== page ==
What Was Business Like in Québec Before Bill 96?

Before Bill 96, translation requirements in Québec were based on communications strategy and the provisions of the Charter of the French Language (Charte de la langue française) (the Charter), enacted in 1977.

The Charter instituted French as the language of legislation and the courts, administration, work, business, and education. It required that all public signs be in French (another language could also be used if it was not more prominent than French) and that all children attend French school, except for those whose parents attended English school in Canada.

The Charter also mandated francization (the requirement for workplaces to use French in internal and external communications, work tools and documents, internal networks, software, and computer technology used within the applicable organization) for workplaces with 50 or more employees.

However, Québec remained practically bilingual until Bill 96 made French the Québec Government’s exclusive language of communication, and it imposed unprecedented requirements intended to protect and preserve the French language.


What Changed with Bill 96?

On May 24, 2022, the National Assembly of Québec adopted Bill 96 – An Act respecting French, the official and common language of Québec (Projet de loi n° 96 - Loi sur la langue officielle et commune du Québec, le français). Bill 96 introduced significant amendments to the Charter and strengthened the role and powers of the Office québécois de la langue française (OQLF), a government entity established by the Charter and preceded by similar organizations tasked with protecting the French language in Québec.

Bill 96 has a significant impact on businesses, government, non-profit organizations, and individuals in Québec, and beyond. Provisions for protecting the French language in Québec now apply to smaller companies and cover a much wider scope. Bill 96 is extensive (107 pages long).

Many of our clients have started adapting their content and communications to the changes that Bill 96 implies to their translation needs and the way they do business in Québec. So, we thought it would be useful to provide an overview of the main areas that will bring them into full compliance with Bill 96.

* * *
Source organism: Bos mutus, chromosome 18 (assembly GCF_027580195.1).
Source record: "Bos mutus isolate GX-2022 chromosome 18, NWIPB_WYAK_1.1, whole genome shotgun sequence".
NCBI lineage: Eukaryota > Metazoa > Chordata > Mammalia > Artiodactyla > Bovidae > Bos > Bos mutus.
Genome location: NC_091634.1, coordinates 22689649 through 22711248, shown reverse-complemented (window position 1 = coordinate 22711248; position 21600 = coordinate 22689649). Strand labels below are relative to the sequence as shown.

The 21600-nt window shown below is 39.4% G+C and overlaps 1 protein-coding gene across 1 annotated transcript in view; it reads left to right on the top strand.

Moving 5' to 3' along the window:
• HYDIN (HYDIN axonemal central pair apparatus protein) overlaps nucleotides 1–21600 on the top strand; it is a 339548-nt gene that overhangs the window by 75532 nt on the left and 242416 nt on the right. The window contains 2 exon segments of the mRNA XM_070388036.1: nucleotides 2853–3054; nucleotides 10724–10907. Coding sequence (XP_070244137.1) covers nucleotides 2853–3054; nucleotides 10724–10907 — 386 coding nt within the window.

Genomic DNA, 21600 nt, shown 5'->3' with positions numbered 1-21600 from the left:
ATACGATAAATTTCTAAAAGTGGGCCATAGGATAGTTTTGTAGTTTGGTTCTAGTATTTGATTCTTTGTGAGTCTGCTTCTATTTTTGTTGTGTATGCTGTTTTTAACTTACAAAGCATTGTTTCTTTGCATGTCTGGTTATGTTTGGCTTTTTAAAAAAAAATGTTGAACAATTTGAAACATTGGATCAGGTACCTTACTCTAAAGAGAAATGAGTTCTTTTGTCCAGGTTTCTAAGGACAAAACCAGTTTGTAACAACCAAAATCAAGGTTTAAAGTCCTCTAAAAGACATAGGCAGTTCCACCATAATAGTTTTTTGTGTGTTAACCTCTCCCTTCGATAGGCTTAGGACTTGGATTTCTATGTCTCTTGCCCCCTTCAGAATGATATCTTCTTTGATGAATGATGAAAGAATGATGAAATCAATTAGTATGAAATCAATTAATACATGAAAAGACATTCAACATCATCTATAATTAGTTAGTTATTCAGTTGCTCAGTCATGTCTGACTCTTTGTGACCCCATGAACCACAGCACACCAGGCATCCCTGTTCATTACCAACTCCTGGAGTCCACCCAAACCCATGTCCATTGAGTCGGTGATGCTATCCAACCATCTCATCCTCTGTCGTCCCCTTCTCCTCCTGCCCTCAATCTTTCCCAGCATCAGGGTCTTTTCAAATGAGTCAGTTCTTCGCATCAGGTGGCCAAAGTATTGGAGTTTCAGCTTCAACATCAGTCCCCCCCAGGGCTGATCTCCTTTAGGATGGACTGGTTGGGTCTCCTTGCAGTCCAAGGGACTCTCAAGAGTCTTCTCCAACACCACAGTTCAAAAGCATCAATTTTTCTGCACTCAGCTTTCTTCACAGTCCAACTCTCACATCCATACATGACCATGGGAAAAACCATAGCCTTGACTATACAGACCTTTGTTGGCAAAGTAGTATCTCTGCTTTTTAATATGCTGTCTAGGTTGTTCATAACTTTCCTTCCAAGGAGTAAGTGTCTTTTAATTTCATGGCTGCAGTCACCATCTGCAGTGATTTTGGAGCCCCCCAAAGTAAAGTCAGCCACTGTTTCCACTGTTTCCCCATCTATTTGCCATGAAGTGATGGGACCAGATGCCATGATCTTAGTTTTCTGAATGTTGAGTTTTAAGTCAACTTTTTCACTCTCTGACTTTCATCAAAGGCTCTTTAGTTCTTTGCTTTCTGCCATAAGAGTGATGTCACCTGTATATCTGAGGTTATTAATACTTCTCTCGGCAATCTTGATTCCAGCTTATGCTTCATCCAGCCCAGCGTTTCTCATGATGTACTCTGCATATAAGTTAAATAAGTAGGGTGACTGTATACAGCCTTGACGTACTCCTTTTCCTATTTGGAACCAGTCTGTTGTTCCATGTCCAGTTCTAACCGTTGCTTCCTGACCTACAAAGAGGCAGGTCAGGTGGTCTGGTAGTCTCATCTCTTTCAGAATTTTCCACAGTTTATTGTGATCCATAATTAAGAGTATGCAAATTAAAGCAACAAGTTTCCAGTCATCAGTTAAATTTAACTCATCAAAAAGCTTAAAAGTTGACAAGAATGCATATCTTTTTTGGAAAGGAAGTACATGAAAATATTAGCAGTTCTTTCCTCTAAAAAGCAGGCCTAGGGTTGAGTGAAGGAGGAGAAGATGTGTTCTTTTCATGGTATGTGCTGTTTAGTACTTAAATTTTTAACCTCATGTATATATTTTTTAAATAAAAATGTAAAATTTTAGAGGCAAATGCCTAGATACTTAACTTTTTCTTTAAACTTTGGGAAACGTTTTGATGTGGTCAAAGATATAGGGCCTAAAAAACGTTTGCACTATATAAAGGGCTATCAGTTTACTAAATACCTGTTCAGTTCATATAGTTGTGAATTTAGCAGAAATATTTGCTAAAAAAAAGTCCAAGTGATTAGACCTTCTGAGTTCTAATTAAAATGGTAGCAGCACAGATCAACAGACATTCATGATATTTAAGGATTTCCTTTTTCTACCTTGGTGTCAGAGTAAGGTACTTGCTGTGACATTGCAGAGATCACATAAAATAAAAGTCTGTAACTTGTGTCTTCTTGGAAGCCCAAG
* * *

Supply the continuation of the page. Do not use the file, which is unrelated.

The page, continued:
In the Workplace

Written communications, including email messages and printed workplace communications, e.g., human resources, training, and employment-related communications, such as job offers, contracts, job descriptions, transfer, performance evaluation, promotion, and termination documents, must now be in French.

Employers advertising job offers in a language other than French must also make them available in French using equivalent media, capable of reaching an audience of a proportionally comparable size.

Employees now have the right to file a complaint with the Commission des normes, de l'équité, de la santé et de la sécurité du travail (CNESST) if they believe they have been victims of discrimination or harassment due to a limited or lack of command of a language other than French in the workplace. In other words, employees in Québec now have the right to communicate exclusively in French in the workplace.


Bill 96 extends the francization requirements set out in the Charter to organizations with 25 or more employees. Before Bill 96, the requirement was for organizations with 50 or more employees.

Federally Regulated Industries

Despite the lack of specific provisions to this effect, the Québec government has expressed its intent to require organizations under federal jurisdiction, such as telecommunication companies, banks, crown corporations, and interprovincial transportation companies e.g., airlines, trucking companies, railways, to comply with Bill 96 when operating in Québec.

Consumer Relations

Bill 96 applies to business-to-consumer (B2C) and business-to-business (B2B) relations. Québec businesses offering goods or services to consumers (B2C) must respect the consumer’s right to be informed and served in French. In fact, Bill 96 empowers consumers to sue businesses if they fail to meet this obligation.

Likewise, organizations providing B2B services e.g., management consulting firms advising banks, are now required to inform and serve their clients in French.

The above means that all commercial communications, including websites, brochures, catalogues, quotes, purchase orders, invoices, receipts, instructions, user manuals, and warranty documents must be in French, regardless of whether they are printed or digital. Consumer communications can also be in a language other than French if the French version is not less prominent. Furthermore, a requirement for French to be markedly predominant on exterior signage will come into force on June 1, 2025. This takes the Charter’s old requirement that French not be "less prominent" to the next level: marked predominance.